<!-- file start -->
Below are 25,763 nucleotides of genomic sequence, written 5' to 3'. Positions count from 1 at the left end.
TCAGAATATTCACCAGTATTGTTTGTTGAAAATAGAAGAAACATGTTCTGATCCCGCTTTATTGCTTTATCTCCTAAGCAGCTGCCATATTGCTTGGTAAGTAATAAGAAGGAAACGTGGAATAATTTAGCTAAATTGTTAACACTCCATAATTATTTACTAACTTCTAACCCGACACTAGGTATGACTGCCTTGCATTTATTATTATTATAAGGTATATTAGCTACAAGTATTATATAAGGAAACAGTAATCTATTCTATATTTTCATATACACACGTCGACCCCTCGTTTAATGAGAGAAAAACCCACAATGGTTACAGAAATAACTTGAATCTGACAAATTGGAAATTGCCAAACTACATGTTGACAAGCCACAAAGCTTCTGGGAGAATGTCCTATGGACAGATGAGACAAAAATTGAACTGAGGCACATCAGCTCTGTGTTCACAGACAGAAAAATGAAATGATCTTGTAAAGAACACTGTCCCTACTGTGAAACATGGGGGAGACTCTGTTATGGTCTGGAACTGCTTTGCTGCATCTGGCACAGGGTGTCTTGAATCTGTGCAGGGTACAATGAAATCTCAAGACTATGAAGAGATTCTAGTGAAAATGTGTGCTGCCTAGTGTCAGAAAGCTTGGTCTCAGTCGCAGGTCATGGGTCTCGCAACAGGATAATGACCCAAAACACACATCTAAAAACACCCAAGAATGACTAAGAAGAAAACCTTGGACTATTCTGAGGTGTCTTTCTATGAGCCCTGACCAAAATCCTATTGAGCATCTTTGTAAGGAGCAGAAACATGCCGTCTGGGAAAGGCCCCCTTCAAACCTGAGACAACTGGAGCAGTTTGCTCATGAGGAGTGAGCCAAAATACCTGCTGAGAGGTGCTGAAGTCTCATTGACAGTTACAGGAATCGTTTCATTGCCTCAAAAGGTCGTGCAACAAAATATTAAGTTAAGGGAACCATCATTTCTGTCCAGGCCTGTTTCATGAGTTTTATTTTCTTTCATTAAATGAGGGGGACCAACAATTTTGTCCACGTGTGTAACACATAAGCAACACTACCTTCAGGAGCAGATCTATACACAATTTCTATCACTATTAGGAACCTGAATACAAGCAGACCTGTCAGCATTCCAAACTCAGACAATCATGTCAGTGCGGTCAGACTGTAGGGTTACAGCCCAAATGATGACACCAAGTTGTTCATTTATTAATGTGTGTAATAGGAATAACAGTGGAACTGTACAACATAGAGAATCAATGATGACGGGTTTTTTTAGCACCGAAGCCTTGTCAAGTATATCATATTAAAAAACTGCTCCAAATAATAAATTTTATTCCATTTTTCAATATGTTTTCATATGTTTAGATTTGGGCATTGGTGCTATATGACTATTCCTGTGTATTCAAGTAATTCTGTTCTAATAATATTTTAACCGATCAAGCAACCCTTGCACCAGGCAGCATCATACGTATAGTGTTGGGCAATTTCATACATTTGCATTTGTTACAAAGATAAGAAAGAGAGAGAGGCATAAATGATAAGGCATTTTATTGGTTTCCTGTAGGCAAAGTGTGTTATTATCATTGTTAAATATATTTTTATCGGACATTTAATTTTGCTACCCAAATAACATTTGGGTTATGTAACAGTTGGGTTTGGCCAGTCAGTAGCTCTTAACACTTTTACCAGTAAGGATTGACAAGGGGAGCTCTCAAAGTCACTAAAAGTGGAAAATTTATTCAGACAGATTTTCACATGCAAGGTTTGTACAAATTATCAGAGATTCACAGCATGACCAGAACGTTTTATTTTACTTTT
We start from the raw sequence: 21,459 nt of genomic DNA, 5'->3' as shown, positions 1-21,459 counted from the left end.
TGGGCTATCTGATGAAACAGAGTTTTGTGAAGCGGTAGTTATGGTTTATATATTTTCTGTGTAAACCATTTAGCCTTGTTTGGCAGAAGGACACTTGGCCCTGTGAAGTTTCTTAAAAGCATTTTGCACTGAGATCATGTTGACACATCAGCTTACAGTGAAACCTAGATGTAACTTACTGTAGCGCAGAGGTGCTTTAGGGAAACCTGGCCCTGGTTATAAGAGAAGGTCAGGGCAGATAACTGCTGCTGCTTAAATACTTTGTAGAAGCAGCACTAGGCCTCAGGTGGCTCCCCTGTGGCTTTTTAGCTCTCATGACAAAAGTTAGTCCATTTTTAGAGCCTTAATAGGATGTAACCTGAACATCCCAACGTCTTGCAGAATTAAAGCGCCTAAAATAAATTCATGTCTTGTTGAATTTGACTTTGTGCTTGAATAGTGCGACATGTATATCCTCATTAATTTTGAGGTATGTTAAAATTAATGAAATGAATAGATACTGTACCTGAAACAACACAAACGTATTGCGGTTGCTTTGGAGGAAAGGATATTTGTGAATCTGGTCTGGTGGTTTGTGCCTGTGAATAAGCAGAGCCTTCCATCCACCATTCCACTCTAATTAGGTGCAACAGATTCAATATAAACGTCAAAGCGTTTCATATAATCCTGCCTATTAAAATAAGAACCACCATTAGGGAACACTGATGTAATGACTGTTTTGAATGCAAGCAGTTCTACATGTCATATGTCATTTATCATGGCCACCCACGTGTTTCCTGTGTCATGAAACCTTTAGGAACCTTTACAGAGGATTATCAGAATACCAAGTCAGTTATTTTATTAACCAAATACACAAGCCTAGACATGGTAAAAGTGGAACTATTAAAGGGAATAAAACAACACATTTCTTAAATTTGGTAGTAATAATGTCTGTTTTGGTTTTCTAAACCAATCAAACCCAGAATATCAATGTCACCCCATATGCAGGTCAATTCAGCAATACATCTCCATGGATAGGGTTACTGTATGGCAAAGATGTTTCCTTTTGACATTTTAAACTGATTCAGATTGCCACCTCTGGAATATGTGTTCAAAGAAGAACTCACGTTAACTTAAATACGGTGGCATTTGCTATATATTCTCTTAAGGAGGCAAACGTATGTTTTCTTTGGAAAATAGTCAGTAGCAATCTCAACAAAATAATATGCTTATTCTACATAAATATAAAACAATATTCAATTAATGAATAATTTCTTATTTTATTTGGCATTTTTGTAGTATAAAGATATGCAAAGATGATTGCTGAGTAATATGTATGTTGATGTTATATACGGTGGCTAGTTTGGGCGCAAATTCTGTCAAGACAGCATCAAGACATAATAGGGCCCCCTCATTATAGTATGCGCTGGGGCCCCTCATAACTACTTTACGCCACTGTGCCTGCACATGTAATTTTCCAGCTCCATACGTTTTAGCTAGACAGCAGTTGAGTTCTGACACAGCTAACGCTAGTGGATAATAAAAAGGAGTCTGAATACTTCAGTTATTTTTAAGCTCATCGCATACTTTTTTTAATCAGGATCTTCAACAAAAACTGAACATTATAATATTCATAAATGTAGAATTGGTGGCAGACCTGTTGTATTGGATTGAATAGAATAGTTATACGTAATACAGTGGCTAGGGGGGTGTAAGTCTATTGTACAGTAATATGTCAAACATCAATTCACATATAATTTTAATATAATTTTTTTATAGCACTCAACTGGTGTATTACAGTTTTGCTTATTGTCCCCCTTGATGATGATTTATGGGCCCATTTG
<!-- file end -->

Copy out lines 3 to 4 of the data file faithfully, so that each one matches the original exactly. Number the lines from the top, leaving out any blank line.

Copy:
We start from the raw sequence: 21,459 nt of genomic DNA, 5'->3' as shown, positions 1-21,459 counted from the left end.
TGGGCTATCTGATGAAACAGAGTTTTGTGAAGCGGTAGTTATGGTTTATATATTTTCTGTGTAAACCATTTAGCCTTGTTTGGCAGAAGGACACTTGGCCCTGTGAAGTTTCTTAAAAGCATTTTGCACTGAGATCATGTTGACACATCAGCTTACAGTGAAACCTAGATGTAACTTACTGTAGCGCAGAGGTGCTTTAGGGAAACCTGGCCCTGGTTATAAGAGAAGGTCAGGGCAGATAACTGCTGCTGCTTAAATACTTTGTAGAAGCAGCACTAGGCCTCAGGTGGCTCCCCTGTGGCTTTTTAGCTCTCATGACAAAAGTTAGTCCATTTTTAGAGCCTTAATAGGATGTAACCTGAACATCCCAACGTCTTGCAGAATTAAAGCGCCTAAAATAAATTCATGTCTTGTTGAATTTGACTTTGTGCTTGAATAGTGCGACATGTATATCCTCATTAATTTTGAGGTATGTTAAAATTAATGAAATGAATAGATACTGTACCTGAAACAACACAAACGTATTGCGGTTGCTTTGGAGGAAAGGATATTTGTGAATCTGGTCTGGTGGTTTGTGCCTGTGAATAAGCAGAGCCTTCCATCCACCATTCCACTCTAATTAGGTGCAACAGATTCAATATAAACGTCAAAGCGTTTCATATAATCCTGCCTATTAAAATAAGAACCACCATTAGGGAACACTGATGTAATGACTGTTTTGAATGCAAGCAGTTCTACATGTCATATGTCATTTATCATGGCCACCCACGTGTTTCCTGTGTCATGAAACCTTTAGGAACCTTTACAGAGGATTATCAGAATACCAAGTCAGTTATTTTATTAACCAAATACACAAGCCTAGACATGGTAAAAGTGGAACTATTAAAGGGAATAAAACAACACATTTCTTAAATTTGGTAGTAATAATGTCTGTTTTGGTTTTCTAAACCAATCAAACCCAGAATATCAATGTCACCCCATATGCAGGTCAATTCAGCAATACATCTCCATGGATAGGGTTACTGTATGGCAAAGATGTTTCCTTTTGACATTTTAAACTGATTCAGATTGCCACCTCTGGAATATGTGTTCAAAGAAGAACTCACGTTAACTTAAATACGGTGGCATTTGCTATATATTCTCTTAAGGAGGCAAACGTATGTTTTCTTTGGAAAATAGTCAGTAGCAATCTCAACAAAATAATATGCTTATTCTACATAAATATAAAACAATATTCAATTAATGAATAATTTCTTATTTTATTTGGCATTTTTGTAGTATAAAGATATGCAAAGATGATTGCTGAGTAATATGTATGTTGATGTTATATACGGTGGCTAGTTTGGGCGCAAATTCTGTCAAGACAGCATCAAGACATAATAGGGCCCCCTCATTATAGTATGCGCTGGGGCCCCTCATAACTACTTTACGCCACTGTGCCTGCACATGTAATTTTCCAGCTCCATACGTTTTAGCTAGACAGCAGTTGAGTTCTGACACAGCTAACGCTAGTGGATAATAAAAAGGAGTCTGAATACTTCAGTTATTTTTAAGCTCATCGCATACTTTTTTTAATCAGGATCTTCAACAAAAACTGAACATTATAATATTCATAAATGTAGAATTGGTGGCAGACCTGTTGTATTGGATTGAATAGAATAGTTATACGTAATACAGTGGCTAGGGGGGTGTAAGTCTATTGTACAGTAATATGTCAAACATCAATTCACATATAATTTTAATATAATTTTTTTATAGCACTCAACTGGTGTATTACAGTTTTGCTTATTGTCCCCCTTGATGATGATTTATGGGCCCATTTG